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Launching of Ale Street News

By Tony Forder

An excerpt from an upcoming book about my journey in beer and the origins of craft beer through the eyes of Ale Street News which was launched by myself and brother-in-law Jack Babin in 1992.

Having secured a commitment from Steve Hindy and Tom Potter at Brooklyn Brewery to distribute our brewspaper in the 5 boroughs of NYC, Jack and I went looking for advertisers.

Our next research mission was to be the first annual Boston Brewers Festival in May. We prepared a press kit of sorts – basically a 4-page spreadsheet, a prototype of our proposed tabloid brewspaper. I wrote some copy and took some photos. I went to Liberty State Park with a few microbrews and lined them up against a backdrop of NYC and the World Trade Center towers. 

I printed the copy at my newspaper job and we pasted it up in my attic in Garfield. In the days of newspaper paste-up, the copy was usually run through a waxing machine that coats the back of the paper with a type of sticky melted wax (kind of like a glue stick). We didn’t even have a handheld waxer. We melted the wax in a pan and applied it with a paintbrush on that prototype. The printer we used at my day job ran off a couple of hundred sheets of newsprint for us. 

We had kicked around a few names. We liked the Ale Street Journal, but eventually chickened out for fear of a lawsuit from the Wall Street guys. 

Armed with our newsprint promo, we proudly strutted around the Boston Brewers Festival, asking brewers (34 had booths) what they thought of our idea and would they support it. The feedback was enormous and our vision was enhanced. We met a lot of people. Organizer Jonathan Tremblay introduced us to a journalist – Peter Terhune who leaped on board as our New England reporter. Jim Koch, President of Boston Beer Co., pouring Samuel Adams, pledged his support.

In June, it was Stoudts’ first fest in Adamstown, PA. It was great to meet some of the local brewers and Ed and Carol Stoudt were wonderful hosts. We were on a high, running full tilt into our first production run. Even the discovery that there was another brewspaper, Barleycorn, based in Washington, DC didn’t slow us down

Also in June, Charlie Papazian was passing through town. Charlie was already a celebrity. Author of The Joy of Homebrewing and founder of the American Hombrewers Association, his umbrella organization, Association of Brewers, had grown to include commercial brewers under the Institute of Brewing Studies banner as well as the Great American Beer Festival. The cover of our first issue featured a picture of him and Zip City brewer Jeff Stillman. I remember him saying as I approached with my camera, “This guy looks looks like he knows what he’s doing!”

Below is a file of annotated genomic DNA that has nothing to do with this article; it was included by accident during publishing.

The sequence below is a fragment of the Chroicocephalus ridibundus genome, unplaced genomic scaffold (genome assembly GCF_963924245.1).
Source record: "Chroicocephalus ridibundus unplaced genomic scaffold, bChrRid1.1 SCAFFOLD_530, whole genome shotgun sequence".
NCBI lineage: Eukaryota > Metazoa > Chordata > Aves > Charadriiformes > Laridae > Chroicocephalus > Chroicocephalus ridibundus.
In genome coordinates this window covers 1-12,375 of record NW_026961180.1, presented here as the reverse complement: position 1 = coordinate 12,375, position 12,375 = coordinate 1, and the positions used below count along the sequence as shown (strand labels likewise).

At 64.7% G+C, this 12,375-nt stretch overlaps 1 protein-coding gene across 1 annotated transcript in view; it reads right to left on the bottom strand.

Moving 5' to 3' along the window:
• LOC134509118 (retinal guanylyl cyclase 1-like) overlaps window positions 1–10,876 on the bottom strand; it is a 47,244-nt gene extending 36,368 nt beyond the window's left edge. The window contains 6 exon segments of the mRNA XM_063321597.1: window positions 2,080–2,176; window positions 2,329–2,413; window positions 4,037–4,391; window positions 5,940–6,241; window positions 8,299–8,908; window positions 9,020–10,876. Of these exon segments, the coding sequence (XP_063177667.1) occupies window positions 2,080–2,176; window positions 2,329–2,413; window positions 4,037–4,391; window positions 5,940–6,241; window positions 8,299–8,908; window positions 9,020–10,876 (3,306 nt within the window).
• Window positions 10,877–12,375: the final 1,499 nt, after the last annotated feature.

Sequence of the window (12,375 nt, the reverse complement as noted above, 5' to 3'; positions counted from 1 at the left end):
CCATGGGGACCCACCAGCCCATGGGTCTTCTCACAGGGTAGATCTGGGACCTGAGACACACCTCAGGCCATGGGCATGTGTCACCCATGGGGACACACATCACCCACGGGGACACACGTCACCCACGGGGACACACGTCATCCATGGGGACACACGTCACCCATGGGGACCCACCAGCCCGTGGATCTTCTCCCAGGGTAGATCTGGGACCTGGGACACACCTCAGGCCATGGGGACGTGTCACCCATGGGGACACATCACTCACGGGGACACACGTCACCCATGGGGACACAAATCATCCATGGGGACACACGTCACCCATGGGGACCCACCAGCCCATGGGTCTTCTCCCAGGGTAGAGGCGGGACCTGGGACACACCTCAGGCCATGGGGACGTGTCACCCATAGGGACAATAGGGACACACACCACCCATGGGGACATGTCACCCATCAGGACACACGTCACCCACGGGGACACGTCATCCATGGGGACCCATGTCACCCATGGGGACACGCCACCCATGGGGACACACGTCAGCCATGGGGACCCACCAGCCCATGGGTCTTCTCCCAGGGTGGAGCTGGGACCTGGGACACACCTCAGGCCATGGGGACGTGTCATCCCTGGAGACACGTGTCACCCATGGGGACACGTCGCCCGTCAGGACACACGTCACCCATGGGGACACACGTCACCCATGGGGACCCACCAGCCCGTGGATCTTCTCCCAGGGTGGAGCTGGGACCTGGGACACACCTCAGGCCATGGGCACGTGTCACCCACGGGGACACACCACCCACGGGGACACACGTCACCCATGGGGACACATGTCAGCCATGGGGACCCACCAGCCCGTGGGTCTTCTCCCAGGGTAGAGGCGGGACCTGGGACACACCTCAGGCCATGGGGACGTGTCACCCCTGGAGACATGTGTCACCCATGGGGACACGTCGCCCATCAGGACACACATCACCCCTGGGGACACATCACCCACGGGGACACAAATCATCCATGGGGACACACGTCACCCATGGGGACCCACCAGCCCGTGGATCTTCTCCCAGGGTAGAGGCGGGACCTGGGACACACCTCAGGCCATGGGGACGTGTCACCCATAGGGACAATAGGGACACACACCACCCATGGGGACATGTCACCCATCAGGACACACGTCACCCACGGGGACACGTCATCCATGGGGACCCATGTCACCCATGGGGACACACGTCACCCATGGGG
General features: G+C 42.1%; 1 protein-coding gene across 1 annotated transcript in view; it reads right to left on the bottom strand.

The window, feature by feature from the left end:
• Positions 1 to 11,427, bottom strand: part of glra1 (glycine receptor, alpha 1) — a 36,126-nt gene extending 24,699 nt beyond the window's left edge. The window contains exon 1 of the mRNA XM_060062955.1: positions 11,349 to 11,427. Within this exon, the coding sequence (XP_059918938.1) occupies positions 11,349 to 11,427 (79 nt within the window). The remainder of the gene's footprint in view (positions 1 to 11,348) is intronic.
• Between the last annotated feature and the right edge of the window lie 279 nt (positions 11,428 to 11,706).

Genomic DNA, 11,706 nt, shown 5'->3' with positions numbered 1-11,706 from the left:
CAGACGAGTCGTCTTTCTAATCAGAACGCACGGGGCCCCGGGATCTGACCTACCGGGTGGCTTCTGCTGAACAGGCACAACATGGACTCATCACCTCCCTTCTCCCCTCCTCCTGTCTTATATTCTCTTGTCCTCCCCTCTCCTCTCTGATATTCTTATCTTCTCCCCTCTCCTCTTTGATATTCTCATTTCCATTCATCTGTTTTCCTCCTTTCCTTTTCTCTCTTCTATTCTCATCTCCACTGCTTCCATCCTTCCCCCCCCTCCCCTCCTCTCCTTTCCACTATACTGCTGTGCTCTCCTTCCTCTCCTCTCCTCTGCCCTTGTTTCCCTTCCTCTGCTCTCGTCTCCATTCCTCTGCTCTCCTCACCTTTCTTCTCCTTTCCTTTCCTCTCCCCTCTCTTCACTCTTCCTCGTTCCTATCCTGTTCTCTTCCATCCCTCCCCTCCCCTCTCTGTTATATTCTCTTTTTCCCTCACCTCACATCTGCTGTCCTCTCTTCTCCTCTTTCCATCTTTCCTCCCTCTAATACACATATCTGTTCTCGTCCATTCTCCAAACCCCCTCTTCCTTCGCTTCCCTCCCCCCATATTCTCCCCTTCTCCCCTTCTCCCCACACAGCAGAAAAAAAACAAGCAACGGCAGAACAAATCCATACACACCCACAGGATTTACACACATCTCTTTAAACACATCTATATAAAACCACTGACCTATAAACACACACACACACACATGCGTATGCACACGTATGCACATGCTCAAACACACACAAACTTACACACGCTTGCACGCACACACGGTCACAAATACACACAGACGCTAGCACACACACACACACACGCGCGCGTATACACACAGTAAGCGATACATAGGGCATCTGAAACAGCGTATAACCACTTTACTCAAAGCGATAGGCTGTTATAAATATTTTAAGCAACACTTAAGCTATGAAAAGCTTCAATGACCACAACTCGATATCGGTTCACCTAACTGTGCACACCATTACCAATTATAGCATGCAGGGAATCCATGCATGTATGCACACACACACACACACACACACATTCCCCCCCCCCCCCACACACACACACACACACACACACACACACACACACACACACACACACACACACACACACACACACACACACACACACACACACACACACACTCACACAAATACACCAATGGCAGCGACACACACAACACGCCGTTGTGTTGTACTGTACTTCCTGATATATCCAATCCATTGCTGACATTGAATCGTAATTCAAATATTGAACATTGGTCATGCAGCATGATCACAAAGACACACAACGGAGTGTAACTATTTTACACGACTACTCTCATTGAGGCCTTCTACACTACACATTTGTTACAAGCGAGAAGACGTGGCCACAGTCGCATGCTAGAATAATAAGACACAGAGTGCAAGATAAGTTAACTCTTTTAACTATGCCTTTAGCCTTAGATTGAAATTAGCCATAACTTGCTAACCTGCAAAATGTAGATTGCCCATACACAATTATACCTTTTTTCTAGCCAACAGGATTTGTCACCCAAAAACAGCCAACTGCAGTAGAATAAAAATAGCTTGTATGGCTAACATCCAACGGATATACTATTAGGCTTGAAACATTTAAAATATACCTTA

Blast Off

By the time we were ready for production, we realized we had a lot of content – true that I wrote much of it...but we also had ads! 28 different advertisers for our 24-page first issue. Five of them took full pages. Brooklyn of course had the back page. Pete’s Wicked Ale from CA, which was just launching in New York had the honor of being our first color ad, Company B’s; Jimmy Armstrong’s, an eclectic New York bar on the upper west side that had befriended us, and our Worthog (homebrew club) buddies Bill and Alby with their homebrew supply store, The Home Brewery, which they had just opened.

Some of our contacts from the BBF were true to their word – Sam Adams, Long Trail, Catamount and Vermont Pub and Brewery. Tom Potter at Brooklyn Brewery gave a gentle armtwist to some of their suppliers – Yuengling, Phoenix Imports, and Warsteiner; NYC bar pioneers like Waterfront Alehouse and Riverrun and in New Jersey the Old Bay in New Brunswick stepped up to the plate. Our old buddy Vinny DiCosmo at the Front Porch blessed our launch with a small ad. Zip City was in, well, they did get a nice story (even if owner Kirby Shyer wasn’t too happy about his brewer being on the cover instead of himself); same for Sal Pennachio at New York Harbor Ale. We had enough revenue to pay for the first printing. We had launched a business from scratch...with no scratch...literally no investment save for our time and our sweat.

And lest I make it sound too easy, it was a lot of sweat...and time. We put that first issue together in the evenings of one week and a full weekend in Jack’s basement. Jack’s in-laws, Tom and Delia Casamassina volunteered to help with paste-up; and a graphics guy, Kevin O’Neill, we had met over a beer was designing ads for us, the ones that didn’t come in ready to go. We didn’t get a lot of sleep that weekend, and as we closed it down, I remember Jack just repeating over and over in our zombiefied state....”lotta work, lotta work”. I grabbed what sleep was left and drove our boards to the printer before going to work on Monday morning. When the paper was ready the following day, I rented a U-Haul truck after work and picked up the freshly printed paper. We unloaded half the 20,000 copies into Jack’s garage. I was on a high, from sleeplessness, adrenalin and pure joy – and a couple of beers. Jack encouraged me to go home and rest. 

The next morning Jack and I, having made our excuses at work, drove the truck into Brooklyn for our first delivery to the boys at the brewery. I don’t really remember being that nervous, we were pretty confident we were on the right track, but the positive reactions from Tom and Steve were very validating. 

1 Comment

Jeannine Marois
Jeannine Marois
Feb 27

Great story !

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